Within our local borough of Thurrock, Labour used its recent time in office to show what a Party can do locally, in contrast to how the Party is performing nationally. In 2010, Labour lost the general election because it wasn’t trusted on the economy. Between then and 2015, this nagging doubt about financial competence hung like a millstone around the necks of Messrs Miliband and Balls. Yet, paradoxically, in the same period of time, Cllr John Kent and the Labour Group took control of the Council, competently managed the finances against the backdrop of stringent central government cuts, built up the reserves and maintained a low level of council tax. Of course, recent local election results haven’t been kind to the Party, but, despite this, there is no doubt that, in Thurrock at least, Labour has a reputation for assured financial management.
I alluded, earlier, to 1931. This is because it was the worst crisis in Labour’s history – it also was the beginning (although no one saw at the time!) of a series of events that led to the first-ever Labour majority government, by a landslide. In the general election of 1931, Labour lost 225 seats and was reduced to a rump of 52. For the Party to survive there was only one possible course of action to take: build locally. The Party set about building up through local government, and, eventually took the biggest prize of them all: London County Council, under the local leadership of Cllr Herbert Morrison. A year later, a certain individual named Clement Attlee MP was elected leader of the Party nationally. Despite losing the 1935 general election, Labour gained 102 seats in four years. Ten years later, at the conclusion of the Second World War, Labour won by a majority of 145 seats, with Mr Attlee as the first Labour prime minster to enjoy a parliamentary majority.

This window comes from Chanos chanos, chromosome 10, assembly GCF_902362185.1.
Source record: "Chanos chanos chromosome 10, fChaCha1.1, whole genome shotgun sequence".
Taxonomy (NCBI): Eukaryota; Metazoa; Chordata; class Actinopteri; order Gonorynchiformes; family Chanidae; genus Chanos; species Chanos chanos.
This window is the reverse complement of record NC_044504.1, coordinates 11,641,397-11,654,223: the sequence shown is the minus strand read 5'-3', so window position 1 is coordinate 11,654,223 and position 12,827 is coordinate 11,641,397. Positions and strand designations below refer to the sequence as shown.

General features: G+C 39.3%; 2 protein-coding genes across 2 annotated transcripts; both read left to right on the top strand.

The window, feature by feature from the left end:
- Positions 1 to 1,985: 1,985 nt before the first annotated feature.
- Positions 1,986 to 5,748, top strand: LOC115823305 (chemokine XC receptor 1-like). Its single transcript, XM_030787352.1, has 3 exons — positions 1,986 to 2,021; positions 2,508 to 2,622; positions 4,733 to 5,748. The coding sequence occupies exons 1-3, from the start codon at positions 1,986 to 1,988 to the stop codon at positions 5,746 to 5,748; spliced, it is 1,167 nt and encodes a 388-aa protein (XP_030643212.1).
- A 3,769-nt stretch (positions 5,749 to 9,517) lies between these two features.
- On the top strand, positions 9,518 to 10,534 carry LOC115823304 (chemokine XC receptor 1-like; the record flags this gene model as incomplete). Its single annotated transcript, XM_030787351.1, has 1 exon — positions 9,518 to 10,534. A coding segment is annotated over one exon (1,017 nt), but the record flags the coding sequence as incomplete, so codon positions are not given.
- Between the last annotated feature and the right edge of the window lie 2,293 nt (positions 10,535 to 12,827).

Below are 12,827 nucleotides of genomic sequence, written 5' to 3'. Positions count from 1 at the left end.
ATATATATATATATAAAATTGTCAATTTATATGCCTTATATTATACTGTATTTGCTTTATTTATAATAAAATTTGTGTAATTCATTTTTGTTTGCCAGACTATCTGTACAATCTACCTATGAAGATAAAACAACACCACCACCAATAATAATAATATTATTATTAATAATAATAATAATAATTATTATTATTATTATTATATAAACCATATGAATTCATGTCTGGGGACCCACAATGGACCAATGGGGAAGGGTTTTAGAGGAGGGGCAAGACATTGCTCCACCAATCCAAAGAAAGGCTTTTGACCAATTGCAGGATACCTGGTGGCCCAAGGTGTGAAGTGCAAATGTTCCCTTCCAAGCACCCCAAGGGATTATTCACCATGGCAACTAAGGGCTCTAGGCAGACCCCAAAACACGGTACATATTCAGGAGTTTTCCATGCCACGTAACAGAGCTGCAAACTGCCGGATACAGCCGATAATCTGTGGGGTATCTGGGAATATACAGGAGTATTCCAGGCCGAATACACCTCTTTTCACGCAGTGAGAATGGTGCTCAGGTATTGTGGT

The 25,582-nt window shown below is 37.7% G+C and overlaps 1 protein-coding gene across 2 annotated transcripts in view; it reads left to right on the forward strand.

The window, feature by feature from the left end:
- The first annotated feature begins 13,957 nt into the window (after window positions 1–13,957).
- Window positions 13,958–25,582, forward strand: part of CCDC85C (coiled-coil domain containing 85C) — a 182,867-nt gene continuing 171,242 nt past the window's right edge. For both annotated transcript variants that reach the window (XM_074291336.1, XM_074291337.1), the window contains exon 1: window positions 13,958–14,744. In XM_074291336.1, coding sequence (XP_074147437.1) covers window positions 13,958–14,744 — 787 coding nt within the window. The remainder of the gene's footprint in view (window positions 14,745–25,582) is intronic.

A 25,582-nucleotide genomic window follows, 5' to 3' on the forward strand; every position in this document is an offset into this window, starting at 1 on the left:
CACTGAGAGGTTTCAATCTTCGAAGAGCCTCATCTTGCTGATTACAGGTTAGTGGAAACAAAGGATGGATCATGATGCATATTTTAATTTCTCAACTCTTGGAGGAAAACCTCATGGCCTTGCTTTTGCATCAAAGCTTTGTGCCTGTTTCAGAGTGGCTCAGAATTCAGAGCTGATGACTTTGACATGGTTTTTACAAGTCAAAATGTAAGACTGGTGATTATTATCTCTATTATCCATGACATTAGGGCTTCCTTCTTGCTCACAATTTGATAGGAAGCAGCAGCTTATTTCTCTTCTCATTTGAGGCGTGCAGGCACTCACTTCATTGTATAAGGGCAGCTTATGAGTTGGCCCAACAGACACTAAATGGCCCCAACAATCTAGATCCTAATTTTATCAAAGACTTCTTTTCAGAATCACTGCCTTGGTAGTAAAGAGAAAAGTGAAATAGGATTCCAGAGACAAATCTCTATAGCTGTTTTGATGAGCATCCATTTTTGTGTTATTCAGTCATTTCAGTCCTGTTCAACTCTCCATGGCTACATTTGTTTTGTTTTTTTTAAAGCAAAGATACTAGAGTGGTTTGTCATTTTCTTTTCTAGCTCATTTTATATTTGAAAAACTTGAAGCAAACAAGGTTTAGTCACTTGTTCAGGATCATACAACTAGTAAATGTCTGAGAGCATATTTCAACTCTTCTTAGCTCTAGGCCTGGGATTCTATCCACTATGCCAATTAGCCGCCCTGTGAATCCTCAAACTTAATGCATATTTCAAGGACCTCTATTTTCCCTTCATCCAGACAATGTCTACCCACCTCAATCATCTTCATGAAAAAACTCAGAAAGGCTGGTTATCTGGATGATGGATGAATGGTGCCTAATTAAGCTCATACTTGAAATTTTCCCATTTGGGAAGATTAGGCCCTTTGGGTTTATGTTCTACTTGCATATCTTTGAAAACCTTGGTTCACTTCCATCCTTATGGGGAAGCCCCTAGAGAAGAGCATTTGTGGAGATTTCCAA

One of the most fabled moments in the Party’ path to electability in the late 80’s – early 90’s was the rewriting of Clause IV of the constitution – the so-called ‘Clause IV moment.’ Fast-forward to 2016: Labour needs its ‘Clause IV moment’ for today. Starting at the very beginning of the constitution, we need to look at Clause I, rather than Clause IV of the constitution. Clause I is, in my opinion, the definitive clause – it commits the Party to being a party of government. It states that:
‘Its purpose is to organise and maintain in Parliament and in the country a political Labour Party.’
We need to enshrine our commitment to devolution and local government into our constitution with an explicit and obvious insertion into a new Clause I:
‘Its purpose is to organise and maintain in Parliament, the Devolved Institutions and in the country a political Labour Party.’
Adding the simple words ‘Devolved Institutions’ into Clause I would say, for the first time, that the Party treats the Devolved Institutions of the United Kingdom with the same seriousness and commitment as it does Parliament. If it does this, and builds on the potential offered by devolution, it can show that the future is, indeed, bright – the future is local.